Here is a list of some of the big players involved in the polio eradication. I do not vouch for any of them because I don't know enough about them, but some might be helpful for the task at hand:
National governments, WHO, Rotary International, the US Centers for Disease Control and Prevention (CDC), UNICEF, supported by key partners including the Bill and Melinda Gates Foundation. Underpinning the effort is a global network of more than 20 million volunteers worldwide who have collectively immunized nearly 3 billion children over the past 20 years (for polio).
So I am watching drug developments closely. I hope a lot of people are watching and will shout loudly about it if they see the progress of this medicine moving in the wrong direction. The Gilead debacle might be seen by some as a fait accompli. Let's face it, there were many who were asleep at the wheel who let it happen. Next time round nobody can use this as an excuse.
Under the World Trade Organization's (WTO) Agreement on Trade-Related Aspects of Intellectual Property Rights, patents should be available in WTO member states for any invention, in all fields of technology, and the term of protection available should be a minimum of twenty years.
That does make changing patents per se hard.
One option governments could consider is the notion of patent re-examination and putting a patent back into pending status.
Such a step would send a powerful message to Big Pharma and reexamination of the Sofosbuvir patent might well be appropriate and given it was deemed non inventive in India there is a good pretext. We suggested exactly this to the Department of Health.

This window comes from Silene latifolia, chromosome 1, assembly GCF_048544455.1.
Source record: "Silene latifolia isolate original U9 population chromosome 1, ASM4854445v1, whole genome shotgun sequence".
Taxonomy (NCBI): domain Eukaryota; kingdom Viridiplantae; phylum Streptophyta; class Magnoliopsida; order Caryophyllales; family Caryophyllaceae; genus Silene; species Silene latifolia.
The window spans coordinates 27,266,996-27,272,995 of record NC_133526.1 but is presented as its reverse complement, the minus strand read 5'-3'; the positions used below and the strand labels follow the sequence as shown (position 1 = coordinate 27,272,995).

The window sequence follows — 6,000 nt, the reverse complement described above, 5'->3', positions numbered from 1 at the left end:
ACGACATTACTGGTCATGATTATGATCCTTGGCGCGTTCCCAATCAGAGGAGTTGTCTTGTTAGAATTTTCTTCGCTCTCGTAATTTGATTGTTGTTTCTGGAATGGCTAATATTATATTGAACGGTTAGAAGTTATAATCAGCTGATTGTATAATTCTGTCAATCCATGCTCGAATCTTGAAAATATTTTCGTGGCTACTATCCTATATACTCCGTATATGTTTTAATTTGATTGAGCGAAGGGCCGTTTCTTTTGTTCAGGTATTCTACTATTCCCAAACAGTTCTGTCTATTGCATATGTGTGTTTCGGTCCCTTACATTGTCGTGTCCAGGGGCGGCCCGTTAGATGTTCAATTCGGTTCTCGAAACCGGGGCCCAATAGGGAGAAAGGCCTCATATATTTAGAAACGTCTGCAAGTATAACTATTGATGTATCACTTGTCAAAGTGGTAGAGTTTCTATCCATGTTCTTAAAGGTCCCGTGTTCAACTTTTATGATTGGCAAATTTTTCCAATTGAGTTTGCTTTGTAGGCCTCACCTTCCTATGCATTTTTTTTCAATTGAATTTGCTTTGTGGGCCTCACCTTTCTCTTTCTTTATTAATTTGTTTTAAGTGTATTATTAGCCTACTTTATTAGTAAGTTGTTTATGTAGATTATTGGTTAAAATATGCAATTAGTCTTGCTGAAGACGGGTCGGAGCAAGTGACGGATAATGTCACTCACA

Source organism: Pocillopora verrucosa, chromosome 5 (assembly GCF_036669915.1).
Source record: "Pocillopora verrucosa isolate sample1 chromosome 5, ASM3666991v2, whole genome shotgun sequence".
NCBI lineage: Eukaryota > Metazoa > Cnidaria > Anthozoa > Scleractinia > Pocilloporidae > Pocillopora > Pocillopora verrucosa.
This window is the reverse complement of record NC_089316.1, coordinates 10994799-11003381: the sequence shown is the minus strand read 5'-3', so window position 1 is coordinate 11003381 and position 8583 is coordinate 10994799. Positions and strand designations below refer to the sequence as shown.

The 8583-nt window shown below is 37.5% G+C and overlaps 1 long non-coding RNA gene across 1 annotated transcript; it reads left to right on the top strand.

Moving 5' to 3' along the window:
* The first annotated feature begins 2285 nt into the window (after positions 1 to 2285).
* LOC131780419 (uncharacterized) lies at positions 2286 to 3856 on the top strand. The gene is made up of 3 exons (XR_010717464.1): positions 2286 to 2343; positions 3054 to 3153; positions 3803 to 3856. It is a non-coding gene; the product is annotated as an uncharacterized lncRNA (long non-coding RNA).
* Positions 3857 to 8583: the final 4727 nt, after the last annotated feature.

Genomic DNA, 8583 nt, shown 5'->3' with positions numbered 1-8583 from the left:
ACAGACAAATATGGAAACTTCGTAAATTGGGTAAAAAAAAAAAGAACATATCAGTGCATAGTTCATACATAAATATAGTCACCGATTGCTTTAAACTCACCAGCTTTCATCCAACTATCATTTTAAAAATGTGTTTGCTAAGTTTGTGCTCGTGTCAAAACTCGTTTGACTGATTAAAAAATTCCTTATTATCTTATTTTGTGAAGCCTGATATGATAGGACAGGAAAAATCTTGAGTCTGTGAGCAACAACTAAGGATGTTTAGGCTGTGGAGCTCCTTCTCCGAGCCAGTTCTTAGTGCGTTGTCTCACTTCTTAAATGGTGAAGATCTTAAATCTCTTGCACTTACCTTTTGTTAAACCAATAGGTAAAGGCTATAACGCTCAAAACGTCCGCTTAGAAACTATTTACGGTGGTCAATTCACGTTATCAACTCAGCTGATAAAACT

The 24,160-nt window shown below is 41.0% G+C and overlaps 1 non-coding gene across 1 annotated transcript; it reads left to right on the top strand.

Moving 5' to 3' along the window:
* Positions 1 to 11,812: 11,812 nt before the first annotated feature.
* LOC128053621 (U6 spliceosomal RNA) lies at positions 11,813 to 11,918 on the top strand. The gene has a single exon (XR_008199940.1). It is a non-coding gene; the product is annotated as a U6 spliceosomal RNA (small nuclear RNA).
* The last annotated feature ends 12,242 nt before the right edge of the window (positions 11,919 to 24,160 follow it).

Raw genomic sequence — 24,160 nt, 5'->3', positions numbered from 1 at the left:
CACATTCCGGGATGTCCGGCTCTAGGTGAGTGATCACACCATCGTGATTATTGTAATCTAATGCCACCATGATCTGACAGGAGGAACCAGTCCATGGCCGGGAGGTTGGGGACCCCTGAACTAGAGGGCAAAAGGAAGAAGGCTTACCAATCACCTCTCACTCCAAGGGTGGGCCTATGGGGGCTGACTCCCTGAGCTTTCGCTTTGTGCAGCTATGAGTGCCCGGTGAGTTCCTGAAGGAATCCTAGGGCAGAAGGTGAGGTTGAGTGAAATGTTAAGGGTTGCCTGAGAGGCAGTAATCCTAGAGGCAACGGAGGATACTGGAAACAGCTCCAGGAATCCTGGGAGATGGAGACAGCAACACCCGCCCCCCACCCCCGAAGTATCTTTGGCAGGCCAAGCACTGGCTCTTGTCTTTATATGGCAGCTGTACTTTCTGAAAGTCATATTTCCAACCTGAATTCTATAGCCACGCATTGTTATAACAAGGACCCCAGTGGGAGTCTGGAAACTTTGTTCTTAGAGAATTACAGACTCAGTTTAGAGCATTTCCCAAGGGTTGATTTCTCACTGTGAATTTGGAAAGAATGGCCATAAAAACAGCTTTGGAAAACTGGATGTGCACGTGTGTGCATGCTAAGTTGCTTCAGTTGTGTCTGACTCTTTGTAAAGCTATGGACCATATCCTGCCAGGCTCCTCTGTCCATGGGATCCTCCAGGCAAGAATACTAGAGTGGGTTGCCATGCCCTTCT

Reexamination has been actioned before, for example:
So that's a maybe but government and insurers have other tools to force pricing issues with that they deploy with variable success.
As the payers they can simply refuse to pay and say "sharpen your pencils and come back next year" - this works but patients suffer delay in access.
As payers they can also say "We need 2 good treatments for this condition, there are 5 of you with products, so who's offering the best price?" New Zealand does exactly this and enjoys drug prices 1/8th as much as Australia despite being only 1/4 the size.
Express scripts for example has dropped Gilead in favour or Abbvie:
Government agencies, ie the TGA and FDA approve drugs for sale after patents have been issued. In Australia our TGA could link pricing to approval. In the USA a 1000 page bill, passed after a brief debate, at 3 am in the morning, included words to the effect "When a drug is approved the company can set any price it likes"
In short calculate a fair price based on some metrics and apply a 100% super profits tax to pricing that exceeds that.
If Big Pharma fails to see the wisdom of pricing reasonably parallel import, just like the South African government did for HIV medications 15 years ago until the drug companies decided that 1000% profit on many sales was preferable to 100,000% profit on 0 sales.
And for the record we have suggested all these strategies to our Minister for Health. To date, deafening silence.